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Four actors play 40 roles in Huntington Playhouse production

Ben Saylor and Breianne Knight as Richard and Annebelle are thrust into a chaotic world of farcical espionage in the Huntington Playhouse production of "The 39 Steps." Photo courtesy of Huntington Playhouse

Huntington Playhouse in Bay Village is tackling a difficult play in its current production. “The 39 Steps” was a British Alfred Hitchcock movie that has been adapted for the stage. Unlike some plays that are faithful to the style of the original, this rethought script is a farce in the tradition of American vaudeville. Well … actually, British music hall. Stage adapter Patrick Barlow took a serious story of espionage and suspense and turned it into a comedic farce. It’s an amazing script, because he also kept all of the central plot narrative elements.

Richard Hannay is a bored Englishman in the 1930s who goes to the theater to see a variety show. The performance of “Mr. Memory” is disrupted by a gunshot. In the chaos, Richard takes home a female spy with a thick, unrecognizable and almost incomprehensible accent. She is killed in his home. Since the police will suspect him, he goes to Scotland, where he has only a map and the words “the 39 steps” to unravel the mystery she tried to confide to him.

Ben Saylor plays Richard, the man with an adventure. Saylor has improved a lot as an actor over the years. In this production, he has mastered his nonplussed facial expression while experiencing the most outrageous things. He also is the only cast member who plays one role. Breianne Knight starts off as Spy Annebelle, and after she dies in the first 10 minutes she returns as Pamela, a put-upon woman on a train who becomes part of the great chase that Richard is on. She has no choice, since for most of the second act Pamela remains handcuffed to Richard.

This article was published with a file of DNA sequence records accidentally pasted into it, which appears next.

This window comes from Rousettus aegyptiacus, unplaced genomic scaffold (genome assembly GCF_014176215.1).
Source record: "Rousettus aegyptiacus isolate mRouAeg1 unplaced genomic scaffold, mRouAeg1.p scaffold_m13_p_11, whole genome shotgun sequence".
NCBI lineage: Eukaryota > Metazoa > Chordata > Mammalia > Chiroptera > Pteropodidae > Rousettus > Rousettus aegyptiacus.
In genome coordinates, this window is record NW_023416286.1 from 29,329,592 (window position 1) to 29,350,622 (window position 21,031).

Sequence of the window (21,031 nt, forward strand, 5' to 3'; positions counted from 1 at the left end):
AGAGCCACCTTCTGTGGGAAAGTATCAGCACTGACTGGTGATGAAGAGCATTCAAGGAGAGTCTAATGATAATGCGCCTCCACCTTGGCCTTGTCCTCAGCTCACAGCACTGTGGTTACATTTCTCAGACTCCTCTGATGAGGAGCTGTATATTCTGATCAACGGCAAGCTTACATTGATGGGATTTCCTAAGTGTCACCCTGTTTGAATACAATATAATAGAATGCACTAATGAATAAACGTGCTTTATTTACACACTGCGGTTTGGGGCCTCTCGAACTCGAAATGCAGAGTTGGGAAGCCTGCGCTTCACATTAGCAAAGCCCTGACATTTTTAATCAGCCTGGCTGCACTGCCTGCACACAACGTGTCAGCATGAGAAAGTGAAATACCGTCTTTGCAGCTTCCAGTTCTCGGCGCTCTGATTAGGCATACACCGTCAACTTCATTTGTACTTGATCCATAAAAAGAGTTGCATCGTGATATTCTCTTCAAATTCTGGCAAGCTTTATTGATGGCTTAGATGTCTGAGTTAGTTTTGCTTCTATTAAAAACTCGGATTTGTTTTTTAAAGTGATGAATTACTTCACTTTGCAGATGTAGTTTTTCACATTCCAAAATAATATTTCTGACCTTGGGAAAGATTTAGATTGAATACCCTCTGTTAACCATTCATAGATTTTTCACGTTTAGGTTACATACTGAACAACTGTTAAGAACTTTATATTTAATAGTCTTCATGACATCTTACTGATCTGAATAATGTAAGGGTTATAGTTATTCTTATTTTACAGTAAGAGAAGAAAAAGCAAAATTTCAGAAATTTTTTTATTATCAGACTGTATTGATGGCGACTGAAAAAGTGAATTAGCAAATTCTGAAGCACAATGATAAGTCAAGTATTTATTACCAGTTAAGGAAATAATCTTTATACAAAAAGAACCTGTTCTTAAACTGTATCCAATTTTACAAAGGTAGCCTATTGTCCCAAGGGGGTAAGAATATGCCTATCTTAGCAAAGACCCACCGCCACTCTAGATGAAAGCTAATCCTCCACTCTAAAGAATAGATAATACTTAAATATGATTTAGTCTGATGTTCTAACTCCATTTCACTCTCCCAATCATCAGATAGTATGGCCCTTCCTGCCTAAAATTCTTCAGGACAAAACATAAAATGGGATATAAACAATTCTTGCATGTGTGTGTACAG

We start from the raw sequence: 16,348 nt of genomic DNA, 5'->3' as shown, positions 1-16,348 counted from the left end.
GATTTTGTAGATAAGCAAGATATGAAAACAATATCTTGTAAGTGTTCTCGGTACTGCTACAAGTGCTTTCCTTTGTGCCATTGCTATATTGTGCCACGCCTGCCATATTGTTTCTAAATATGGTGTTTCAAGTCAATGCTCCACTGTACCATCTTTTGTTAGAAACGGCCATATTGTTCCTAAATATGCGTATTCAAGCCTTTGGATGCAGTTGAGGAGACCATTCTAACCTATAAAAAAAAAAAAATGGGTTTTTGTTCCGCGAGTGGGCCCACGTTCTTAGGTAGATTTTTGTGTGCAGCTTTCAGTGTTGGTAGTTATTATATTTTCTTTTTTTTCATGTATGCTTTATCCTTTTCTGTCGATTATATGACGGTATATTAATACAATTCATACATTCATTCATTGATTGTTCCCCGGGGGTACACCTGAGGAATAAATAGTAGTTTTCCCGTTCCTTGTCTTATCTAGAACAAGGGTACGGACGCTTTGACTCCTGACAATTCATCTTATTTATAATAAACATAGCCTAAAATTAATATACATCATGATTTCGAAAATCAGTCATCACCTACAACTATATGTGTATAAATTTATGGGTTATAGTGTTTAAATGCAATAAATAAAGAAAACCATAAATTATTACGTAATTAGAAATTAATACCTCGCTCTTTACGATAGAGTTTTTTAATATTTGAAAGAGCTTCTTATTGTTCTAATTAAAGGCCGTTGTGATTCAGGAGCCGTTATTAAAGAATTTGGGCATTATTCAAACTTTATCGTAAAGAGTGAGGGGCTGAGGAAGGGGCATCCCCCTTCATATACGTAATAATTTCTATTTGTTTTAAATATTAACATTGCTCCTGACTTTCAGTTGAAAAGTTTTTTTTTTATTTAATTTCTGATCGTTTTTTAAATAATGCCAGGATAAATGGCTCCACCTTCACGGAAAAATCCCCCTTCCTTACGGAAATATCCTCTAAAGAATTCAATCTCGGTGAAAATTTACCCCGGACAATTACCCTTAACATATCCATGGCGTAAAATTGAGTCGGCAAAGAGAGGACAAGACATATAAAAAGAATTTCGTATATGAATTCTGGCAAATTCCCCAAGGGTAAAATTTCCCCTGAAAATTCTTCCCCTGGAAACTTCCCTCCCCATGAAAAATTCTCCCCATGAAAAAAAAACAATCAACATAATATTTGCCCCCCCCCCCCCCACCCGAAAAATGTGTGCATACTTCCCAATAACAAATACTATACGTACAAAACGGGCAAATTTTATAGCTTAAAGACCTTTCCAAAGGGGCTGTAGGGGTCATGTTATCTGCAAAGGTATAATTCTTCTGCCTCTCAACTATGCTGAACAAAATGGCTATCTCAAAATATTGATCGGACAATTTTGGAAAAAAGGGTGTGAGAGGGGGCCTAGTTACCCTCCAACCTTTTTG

The all-purpose utility players in “The 39 Steps” are Greg Lavelle and Assad Khaishgi. They play more than a dozen roles each. Switching hats and trench coats, some of their costume and character changes are swift and in full view of the audience. Offstage, they put on wigs and dresses for the female roles. Under the direction of Tom Meyrose, the cast of “The 39 Steps” had scenes that take place in a manor house, on a train, in a London theater and even in an airplane. Huntington Playhouse does not have a Broadway budget, so innovation and improvisation, along with clever staging, make the show work.

On opening night, the audience soon “got it” that this is not a serious spy drama, but a farcical romp. They enjoyed seeing two cast members play multiple roles, and laughed at the intended silliness of the play. Cool, exciting “movie music” of the 1930s enhances the production. On opening night, scene changes, especially in the first act, were agonizingly slow. This should be tightened up by the second weekend. Breianne Knight is always fun to watch in comedies. Khaishgi and Lavelle struggle a bit with different voices for their multiple characters, but give a great effort.

If you see “The 39 Steps” because you are familiar with the movie, know that this is a very different treatment. You’ll find yourself laughing at the antics of the cast, and the cleverness of the rethought script. “The 39 Steps” runs weekends through Oct. 7.

 

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